Today is Denim Day. If you were to think that this is a day to celebrate the fabric we all love, you’d be wrong.
This day is a campaign against sexual assault on women and the perpetrators getting away with their claim that the victims’ clothes had something to do with the case. How did it start? The origin lies in the overturning of a guilty verdict against a rape accused in Italy in 1998. The judge was convinced that since the victim had been wearing tight jeans at the time of the incident, the accused couldn’t have stripped her all by himself, and therefore it was consensual sex, not rape.
- Anti-rape jeans: Two Indian students, Diksha Pathak, 21, and Anjali Srivastava, 23, both from Varanasi, designed a pair of “anti-rape jeans”. Their design had a pair of trousers equipped with a small electronic button, which, when pressed, could send a distress signal to the nearest police station. The signal from the button could help the police track the woman in distress.
While there’s no case exactly similar to this in India, a very common question after any reported incident of rape is: “What was she wearing?” Skirts are blamed most frequently, but fingers are pointed towards jeans, too. Politicians have blamed jeans, mobile phones and even Chinese noodles for rapes. Various educational institutions have tried to ban jeans at one time or the other. It’s as if the sense of freedom a girl / woman experiences when wearing a practical garment like jeans somehow makes her deserving of contempt and suspicion.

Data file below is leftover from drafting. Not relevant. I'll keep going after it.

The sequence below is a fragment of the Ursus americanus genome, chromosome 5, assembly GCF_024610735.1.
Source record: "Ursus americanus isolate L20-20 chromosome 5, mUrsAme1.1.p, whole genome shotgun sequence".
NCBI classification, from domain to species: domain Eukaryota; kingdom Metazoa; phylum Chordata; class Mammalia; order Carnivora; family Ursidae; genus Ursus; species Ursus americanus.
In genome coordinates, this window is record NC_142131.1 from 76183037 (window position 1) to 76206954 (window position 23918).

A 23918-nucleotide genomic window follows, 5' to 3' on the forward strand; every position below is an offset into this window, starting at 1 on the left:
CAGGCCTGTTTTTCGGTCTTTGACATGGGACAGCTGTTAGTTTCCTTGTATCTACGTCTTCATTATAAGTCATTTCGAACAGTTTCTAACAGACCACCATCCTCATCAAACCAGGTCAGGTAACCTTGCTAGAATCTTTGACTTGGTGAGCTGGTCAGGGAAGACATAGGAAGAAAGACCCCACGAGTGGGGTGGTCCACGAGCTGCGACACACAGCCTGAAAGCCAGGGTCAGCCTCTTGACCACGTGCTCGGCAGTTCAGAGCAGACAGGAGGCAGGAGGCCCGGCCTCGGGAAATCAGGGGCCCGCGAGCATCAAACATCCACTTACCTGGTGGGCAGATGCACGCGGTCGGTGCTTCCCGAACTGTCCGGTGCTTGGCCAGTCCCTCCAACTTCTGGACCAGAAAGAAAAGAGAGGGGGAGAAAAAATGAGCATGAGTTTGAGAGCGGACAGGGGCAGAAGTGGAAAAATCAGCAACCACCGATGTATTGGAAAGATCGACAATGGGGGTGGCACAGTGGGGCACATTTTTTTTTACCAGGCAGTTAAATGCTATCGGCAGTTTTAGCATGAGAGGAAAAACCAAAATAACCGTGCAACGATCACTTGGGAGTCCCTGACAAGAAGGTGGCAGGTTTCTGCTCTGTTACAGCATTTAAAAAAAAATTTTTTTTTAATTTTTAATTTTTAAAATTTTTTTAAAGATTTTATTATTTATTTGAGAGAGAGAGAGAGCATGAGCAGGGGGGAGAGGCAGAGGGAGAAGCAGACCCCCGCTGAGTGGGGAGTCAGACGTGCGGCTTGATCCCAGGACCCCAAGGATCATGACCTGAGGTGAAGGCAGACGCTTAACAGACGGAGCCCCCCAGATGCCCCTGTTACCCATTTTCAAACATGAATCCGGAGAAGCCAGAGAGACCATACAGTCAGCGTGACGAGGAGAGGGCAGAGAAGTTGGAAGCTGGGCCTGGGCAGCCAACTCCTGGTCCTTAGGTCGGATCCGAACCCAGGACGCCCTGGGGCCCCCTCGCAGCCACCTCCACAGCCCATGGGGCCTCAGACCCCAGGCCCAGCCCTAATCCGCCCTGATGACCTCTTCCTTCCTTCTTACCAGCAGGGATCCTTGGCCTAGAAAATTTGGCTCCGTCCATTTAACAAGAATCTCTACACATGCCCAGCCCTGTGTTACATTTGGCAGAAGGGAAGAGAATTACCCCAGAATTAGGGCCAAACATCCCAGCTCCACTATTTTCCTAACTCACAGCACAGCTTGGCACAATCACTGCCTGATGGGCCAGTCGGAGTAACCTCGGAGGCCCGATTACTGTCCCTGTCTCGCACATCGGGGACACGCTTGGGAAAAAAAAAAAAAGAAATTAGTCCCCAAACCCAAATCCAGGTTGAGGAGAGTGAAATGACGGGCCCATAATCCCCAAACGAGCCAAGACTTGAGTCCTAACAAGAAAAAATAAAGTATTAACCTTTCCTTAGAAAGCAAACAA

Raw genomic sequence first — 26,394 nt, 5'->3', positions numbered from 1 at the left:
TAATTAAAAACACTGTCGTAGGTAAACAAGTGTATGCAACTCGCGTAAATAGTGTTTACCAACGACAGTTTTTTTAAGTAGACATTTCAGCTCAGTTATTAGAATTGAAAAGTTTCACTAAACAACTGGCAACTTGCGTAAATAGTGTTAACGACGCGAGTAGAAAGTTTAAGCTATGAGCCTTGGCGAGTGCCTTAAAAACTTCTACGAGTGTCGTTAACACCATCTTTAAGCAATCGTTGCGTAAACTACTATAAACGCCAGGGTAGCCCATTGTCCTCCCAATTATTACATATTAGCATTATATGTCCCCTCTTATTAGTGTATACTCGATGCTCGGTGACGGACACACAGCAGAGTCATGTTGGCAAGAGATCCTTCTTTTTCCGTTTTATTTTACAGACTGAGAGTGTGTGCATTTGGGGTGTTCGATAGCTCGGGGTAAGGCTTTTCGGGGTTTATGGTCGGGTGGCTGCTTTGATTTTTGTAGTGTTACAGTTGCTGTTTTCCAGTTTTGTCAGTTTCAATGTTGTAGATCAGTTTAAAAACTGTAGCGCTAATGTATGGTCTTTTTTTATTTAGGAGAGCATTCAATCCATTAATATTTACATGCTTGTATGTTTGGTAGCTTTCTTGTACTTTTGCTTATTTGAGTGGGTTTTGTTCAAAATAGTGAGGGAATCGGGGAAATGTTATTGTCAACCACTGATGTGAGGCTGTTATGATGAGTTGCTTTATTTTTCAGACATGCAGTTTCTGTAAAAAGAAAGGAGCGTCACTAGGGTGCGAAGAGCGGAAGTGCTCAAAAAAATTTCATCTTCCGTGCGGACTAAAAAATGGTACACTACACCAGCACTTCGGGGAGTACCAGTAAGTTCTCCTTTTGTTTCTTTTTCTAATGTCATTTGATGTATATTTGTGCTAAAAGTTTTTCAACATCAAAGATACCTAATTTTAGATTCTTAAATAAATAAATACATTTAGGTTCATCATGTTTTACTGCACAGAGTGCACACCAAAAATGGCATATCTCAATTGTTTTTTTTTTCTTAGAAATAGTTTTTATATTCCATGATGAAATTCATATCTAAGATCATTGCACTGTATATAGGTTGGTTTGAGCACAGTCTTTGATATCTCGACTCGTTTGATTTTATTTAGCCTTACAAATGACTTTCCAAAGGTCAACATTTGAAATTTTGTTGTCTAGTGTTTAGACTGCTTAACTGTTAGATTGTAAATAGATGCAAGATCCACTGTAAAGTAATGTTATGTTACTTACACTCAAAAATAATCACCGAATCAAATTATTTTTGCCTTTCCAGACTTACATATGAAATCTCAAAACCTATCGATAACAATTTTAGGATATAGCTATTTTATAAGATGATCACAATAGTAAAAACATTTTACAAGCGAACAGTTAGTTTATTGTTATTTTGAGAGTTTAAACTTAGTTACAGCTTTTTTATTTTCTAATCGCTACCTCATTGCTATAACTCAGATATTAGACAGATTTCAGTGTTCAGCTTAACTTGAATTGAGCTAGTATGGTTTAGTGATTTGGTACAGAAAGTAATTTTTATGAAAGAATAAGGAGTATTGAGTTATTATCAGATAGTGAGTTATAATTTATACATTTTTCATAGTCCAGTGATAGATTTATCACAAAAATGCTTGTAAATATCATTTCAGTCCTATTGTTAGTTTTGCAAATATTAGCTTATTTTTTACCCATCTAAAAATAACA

If a woman is wearing jeans, she must be ‘forward’. If she’s forward, then ‘she must be asking for it’. It takes a very small leap of the imagination to go from one idea to another. All it takes to bring out this warped thinking is a little scratch on the apparently civilised surface of urban India.
Delhi resident Ananya Biswas shares an experience. She was climbing down the Metro stairs, in skinny jeans and a T-shirt, when she suddenly heard two middle-aged women talking about her. “I saw them giving me strange looks and saying ‘Aise kapde pehen ke ghar se niklengi aur fir shikayat karti firengi ki ladko ne chhed diya. Ab aise kapdo mein ladke dekhenge to aarti to utaarenge nahi (She comes out of the house wearing such clothes, and then she’d complain that boys have harassed her. Now if boys see her dressed in these clothes, they’re not going to worship her). I was surprised how a piece of clothing was enough [for them] to decide on my character and justify male sleaziness,” says Ananya.
The people that most women rely on for help when they’re in trouble are the police. But, says Delhi resident Sangeeta Gupta, who has lived in four different cities in India, can one expect justice when law enforcers themselves have ‘views’ on women wearing jeans? Sangeeta recalls this incident when she was walking down a lane in Kolkata. That lane has 24/7 police presence because the US Embassy is located there. Since the pavement was dug up, Sangeeta was walking down the road, and a policeman ordered her to stick to the pavement. She refused, pointing out that the pavement was unfit for use, and as she walked away, past the bench on which the constables sat, she heard one of them say to the other, “It’s no wonder she’s like that. She’s a girl in jeans…”
Delhi resident Somya Suresh tells us, “On my trip to South India, I went to a temple in a tunic and jeans. A lady there told my mother that jeans shouldn’t be worn as they accentuated the curves and could have unthinkable consequences.”
Another city resident Avneet Sodhi had a nasty experience in her student days. Going to college by bus, she was in the usual student attire of jeans and tee. As one of the seats reserved for women was occupied by a man, she requested him to give her the seat, and then repeated this when he refused. At this, the man retorted, “Jeans pehen ke, English bol ke zaada smart samajh rahi hai. Hum toh naa uthte, jaa kya kar legi (You think you’re very smart, wearing jeans and speaking English. I won’t get up. Do what you can).”
Take this man’s advice. Do what you can. Do wear denim today.